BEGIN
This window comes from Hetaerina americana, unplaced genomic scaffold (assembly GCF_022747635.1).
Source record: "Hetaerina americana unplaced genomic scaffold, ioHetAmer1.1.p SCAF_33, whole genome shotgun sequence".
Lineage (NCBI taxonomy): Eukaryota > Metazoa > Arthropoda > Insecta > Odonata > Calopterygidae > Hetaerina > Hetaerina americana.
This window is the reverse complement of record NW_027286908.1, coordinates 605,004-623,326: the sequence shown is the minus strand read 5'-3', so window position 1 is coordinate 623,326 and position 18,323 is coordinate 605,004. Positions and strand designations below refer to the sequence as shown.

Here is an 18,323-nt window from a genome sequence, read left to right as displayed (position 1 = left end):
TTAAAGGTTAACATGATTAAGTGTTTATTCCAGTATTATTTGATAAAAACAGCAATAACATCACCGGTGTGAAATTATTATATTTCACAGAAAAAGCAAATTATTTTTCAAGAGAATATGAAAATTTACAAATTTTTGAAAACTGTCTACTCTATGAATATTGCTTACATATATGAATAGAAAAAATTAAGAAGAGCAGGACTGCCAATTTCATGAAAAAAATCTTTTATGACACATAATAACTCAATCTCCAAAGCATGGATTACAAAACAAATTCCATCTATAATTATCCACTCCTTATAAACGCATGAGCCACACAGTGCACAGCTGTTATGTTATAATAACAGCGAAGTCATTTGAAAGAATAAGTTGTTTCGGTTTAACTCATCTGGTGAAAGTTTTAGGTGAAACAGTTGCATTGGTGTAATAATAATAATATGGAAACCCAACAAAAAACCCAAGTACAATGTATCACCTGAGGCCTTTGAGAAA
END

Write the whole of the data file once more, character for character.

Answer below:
This window comes from Hetaerina americana, unplaced genomic scaffold (assembly GCF_022747635.1).
Source record: "Hetaerina americana unplaced genomic scaffold, ioHetAmer1.1.p SCAF_33, whole genome shotgun sequence".
Lineage (NCBI taxonomy): Eukaryota > Metazoa > Arthropoda > Insecta > Odonata > Calopterygidae > Hetaerina > Hetaerina americana.
This window is the reverse complement of record NW_027286908.1, coordinates 605,004-623,326: the sequence shown is the minus strand read 5'-3', so window position 1 is coordinate 623,326 and position 18,323 is coordinate 605,004. Positions and strand designations below refer to the sequence as shown.

Here is an 18,323-nt window from a genome sequence, read left to right as displayed (position 1 = left end):
TTAAAGGTTAACATGATTAAGTGTTTATTCCAGTATTATTTGATAAAAACAGCAATAACATCACCGGTGTGAAATTATTATATTTCACAGAAAAAGCAAATTATTTTTCAAGAGAATATGAAAATTTACAAATTTTTGAAAACTGTCTACTCTATGAATATTGCTTACATATATGAATAGAAAAAATTAAGAAGAGCAGGACTGCCAATTTCATGAAAAAAATCTTTTATGACACATAATAACTCAATCTCCAAAGCATGGATTACAAAACAAATTCCATCTATAATTATCCACTCCTTATAAACGCATGAGCCACACAGTGCACAGCTGTTATGTTATAATAACAGCGAAGTCATTTGAAAGAATAAGTTGTTTCGGTTTAACTCATCTGGTGAAAGTTTTAGGTGAAACAGTTGCATTGGTGTAATAATAATAATATGGAAACCCAACAAAAAACCCAAGTACAATGTATCACCTGAGGCCTTTGAGAAA